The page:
Exceptions and Performance

Note: This page has now been superceded by a newer version which is significantly different. As the new version is responding to some flaws pointed out elsewhere, it seemed unfair to just change the contents of this page and make the comments look foolish. The newer page is probably a more balanced one - this page should be considered obsolete now.

Almost every time exceptions are mentioned in mailing lists and newsgroups, people say they're really expensive, and should be avoided in almost all situations. As an idea of just how expensive some people think they can be, in one article someone asked whether the fact that his web application was throwing about 200 exceptions an hour was likely to be harming his performance. Various people replied saying that it would indeed be causing a problem. Let's examine that claim, shall we?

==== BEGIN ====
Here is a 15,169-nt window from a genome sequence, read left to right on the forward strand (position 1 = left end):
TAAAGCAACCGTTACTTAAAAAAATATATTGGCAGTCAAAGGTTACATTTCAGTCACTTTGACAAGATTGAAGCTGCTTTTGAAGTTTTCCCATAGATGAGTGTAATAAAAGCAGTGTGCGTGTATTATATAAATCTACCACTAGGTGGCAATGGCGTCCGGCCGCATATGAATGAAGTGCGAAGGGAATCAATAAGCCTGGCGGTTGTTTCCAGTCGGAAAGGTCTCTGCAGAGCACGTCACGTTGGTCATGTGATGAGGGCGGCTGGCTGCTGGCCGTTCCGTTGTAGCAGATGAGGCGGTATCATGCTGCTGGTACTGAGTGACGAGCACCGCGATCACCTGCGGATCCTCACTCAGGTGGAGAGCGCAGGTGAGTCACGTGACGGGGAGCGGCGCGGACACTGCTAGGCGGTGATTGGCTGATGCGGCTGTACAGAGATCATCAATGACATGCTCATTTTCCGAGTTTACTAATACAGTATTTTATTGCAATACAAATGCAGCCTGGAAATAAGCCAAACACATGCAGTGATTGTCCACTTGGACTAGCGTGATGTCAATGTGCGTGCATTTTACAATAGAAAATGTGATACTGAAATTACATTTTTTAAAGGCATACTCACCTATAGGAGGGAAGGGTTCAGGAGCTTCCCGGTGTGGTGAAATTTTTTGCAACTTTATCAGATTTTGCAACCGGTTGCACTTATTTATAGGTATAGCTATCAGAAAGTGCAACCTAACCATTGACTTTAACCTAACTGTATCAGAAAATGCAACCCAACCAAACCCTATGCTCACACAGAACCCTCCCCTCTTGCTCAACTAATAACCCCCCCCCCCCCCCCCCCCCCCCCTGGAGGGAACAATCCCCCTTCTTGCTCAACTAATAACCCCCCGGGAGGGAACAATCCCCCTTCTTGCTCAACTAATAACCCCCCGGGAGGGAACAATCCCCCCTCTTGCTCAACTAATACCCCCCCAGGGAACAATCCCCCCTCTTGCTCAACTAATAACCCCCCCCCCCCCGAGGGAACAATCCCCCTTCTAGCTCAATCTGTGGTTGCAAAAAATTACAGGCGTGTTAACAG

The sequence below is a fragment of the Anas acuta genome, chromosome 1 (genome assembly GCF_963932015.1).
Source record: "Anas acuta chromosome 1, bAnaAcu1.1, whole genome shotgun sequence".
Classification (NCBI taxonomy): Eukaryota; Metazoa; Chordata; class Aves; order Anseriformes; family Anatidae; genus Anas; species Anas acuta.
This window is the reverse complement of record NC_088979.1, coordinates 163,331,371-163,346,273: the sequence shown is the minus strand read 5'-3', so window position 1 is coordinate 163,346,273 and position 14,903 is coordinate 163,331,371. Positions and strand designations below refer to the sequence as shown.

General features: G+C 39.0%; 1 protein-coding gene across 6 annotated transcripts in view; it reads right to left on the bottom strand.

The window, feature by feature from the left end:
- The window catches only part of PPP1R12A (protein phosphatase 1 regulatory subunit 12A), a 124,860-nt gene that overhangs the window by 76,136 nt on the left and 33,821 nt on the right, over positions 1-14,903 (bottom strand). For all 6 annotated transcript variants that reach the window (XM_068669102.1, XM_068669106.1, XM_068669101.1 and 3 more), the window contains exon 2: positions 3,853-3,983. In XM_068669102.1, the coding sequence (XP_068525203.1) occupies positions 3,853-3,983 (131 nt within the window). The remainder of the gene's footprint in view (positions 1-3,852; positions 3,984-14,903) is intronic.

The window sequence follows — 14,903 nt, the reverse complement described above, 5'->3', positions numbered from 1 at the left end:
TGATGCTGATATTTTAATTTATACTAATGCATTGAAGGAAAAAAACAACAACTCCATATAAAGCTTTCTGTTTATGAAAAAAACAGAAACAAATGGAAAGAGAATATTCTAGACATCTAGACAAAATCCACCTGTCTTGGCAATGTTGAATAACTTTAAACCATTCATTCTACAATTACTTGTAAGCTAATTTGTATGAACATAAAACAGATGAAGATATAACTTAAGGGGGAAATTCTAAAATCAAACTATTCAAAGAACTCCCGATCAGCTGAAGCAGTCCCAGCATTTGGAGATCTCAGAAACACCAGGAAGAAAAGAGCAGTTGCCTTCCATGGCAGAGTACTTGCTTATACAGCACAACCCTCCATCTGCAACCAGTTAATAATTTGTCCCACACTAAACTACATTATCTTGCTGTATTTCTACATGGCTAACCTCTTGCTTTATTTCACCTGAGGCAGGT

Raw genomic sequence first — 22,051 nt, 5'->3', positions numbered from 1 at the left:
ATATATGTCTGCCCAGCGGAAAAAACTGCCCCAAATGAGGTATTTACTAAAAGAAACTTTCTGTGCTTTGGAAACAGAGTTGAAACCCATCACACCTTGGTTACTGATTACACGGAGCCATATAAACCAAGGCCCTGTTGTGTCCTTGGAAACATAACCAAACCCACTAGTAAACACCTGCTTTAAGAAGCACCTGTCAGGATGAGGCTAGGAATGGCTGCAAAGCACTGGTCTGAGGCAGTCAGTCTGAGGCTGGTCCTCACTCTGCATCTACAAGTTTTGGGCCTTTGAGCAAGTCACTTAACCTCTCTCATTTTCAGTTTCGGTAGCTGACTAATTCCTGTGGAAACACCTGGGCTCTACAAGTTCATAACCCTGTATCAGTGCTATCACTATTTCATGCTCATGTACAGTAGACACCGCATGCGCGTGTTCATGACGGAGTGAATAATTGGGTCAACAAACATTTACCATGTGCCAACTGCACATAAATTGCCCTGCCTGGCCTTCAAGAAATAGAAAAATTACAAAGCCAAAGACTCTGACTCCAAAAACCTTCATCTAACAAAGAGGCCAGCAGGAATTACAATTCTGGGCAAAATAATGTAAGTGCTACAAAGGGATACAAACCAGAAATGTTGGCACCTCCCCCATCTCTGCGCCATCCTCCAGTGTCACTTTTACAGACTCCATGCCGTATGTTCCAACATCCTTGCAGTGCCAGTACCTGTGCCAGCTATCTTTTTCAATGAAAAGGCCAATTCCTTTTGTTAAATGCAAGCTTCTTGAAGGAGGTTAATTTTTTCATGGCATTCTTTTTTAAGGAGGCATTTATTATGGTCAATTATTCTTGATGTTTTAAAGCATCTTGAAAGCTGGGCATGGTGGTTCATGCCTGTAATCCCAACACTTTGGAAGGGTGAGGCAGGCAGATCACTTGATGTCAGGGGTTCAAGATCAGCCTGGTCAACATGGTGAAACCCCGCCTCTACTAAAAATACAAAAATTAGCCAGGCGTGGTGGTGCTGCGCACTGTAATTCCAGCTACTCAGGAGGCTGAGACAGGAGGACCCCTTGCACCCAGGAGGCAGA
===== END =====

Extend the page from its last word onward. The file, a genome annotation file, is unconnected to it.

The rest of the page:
The True Cost of Exceptions

Here's a short program which just throws exceptions and catches them, just to see how fast it can do it:

using System;

public class Test
{
    const int Iterations = 5000000;
    
    static void Main()
    {
        DateTime start = DateTime.UtcNow;
        for (int i=0; i < Iterations; i++)
        {
            try
            {
                throw new ApplicationException();
            }
            catch (ApplicationException)
            {
            }
        }
        DateTime end = DateTime.UtcNow;
        long millis = (long) (end-start).TotalMilliseconds;
        
        Console.WriteLine ("Total time taken: {0}", end-start);
        Console.WriteLine ("Exceptions per millisecond: {0}", Iterations/millis);
    }
}